The Break-Up

Bomb Rating: 

Somebody is going to have to prove to me that Jennifer Aniston and Vince Vaughn dating in real life is not some kind of publicity stunt. It's just way too far-fetched to believe that precisely what this movie requires -- for the audience to buy that Aniston would date somebody like Vaughn -- is actually happening. It's too convenient that this real-life occurrence negates what would otherwise be a powerful, if not crippling, criticism of the film. Fortunately, Mr. Cranky is here to cite it anyway.

I don't buy -- in the film or in real life -- that Brooke Meyers (Aniston), an educated, art gallery manager, would fall for an obnoxious jackass like Gary (Vince Vaughn), who spends his days atop a Chicago tour bus making bad jokes and explaining the historical significance of different buildings. When he comes home, Gary lies on the couch, watches sports highlights and plays video games. This basic difference in lifestyle results in Brooke coming completely unglued when Gary gets uppity about helping with the dishes. She drops him faster than Tom Cruise dropping fatherhood during a Mission Impossible publicity junket.

The thing is, Brooke doesn't necessarily break up with Gary because she doesn't love him. She breaks up with him just to make a point. She just wants to be appreciated, noticed and thanked. She calls her friend, Addie (Joey Lauren Adams), and they hatch plans to make him jealous. There's ample opportunity as Brooke and Gary live in the same condo, waiting for it to sell so they can part ways.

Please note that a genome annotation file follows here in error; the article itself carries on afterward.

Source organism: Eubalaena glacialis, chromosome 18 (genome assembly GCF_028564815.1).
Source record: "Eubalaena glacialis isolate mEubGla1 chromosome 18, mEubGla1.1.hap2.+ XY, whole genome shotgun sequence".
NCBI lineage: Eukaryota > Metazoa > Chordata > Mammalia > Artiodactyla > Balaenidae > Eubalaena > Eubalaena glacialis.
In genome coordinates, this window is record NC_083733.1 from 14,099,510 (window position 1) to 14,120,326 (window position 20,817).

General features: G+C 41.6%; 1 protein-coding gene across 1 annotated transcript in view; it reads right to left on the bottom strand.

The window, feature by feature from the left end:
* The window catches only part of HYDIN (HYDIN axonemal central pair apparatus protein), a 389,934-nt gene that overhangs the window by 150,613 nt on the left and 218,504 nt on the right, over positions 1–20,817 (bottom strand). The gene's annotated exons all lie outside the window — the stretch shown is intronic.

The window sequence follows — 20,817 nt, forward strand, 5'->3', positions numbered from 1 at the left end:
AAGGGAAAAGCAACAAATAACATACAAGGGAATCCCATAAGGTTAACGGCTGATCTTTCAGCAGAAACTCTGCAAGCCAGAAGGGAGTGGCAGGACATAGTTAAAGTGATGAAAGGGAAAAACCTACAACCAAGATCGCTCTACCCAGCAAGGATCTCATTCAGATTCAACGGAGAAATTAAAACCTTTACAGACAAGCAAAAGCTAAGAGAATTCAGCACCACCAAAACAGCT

However, as we all know, all Aniston has to do is take a step out onto a public street and men will line up for miles to notice and appreciate her. I bet if she wanted to, Aniston could organize cock fights involving real human men where the winner got the opportunity to grovel at her feet. However, in male-dominated Hollywood, Aniston's character is made to feel needy, unstable and unworthy.

I don't really consider either Aniston or Vaughn real actors, because their off-camera antics factor in to every role they play. They're part of a larger group of stars whose public personalities are inseparable from their "acting." As a result, I spent most of the film distracted by the baffling question of how Aniston could go from dating Brad Pitt to dating Vince Vaughn without the aid of a blindfold and a healthy supply of anti-nausea medication. That's got to be like trading in her Porsche for a Yugo, her filet mignon for roadkill. I suppose things could be even less believable and she could be co-starring with Tom Arnold, but there's stretching believability and then there's warping the universe.

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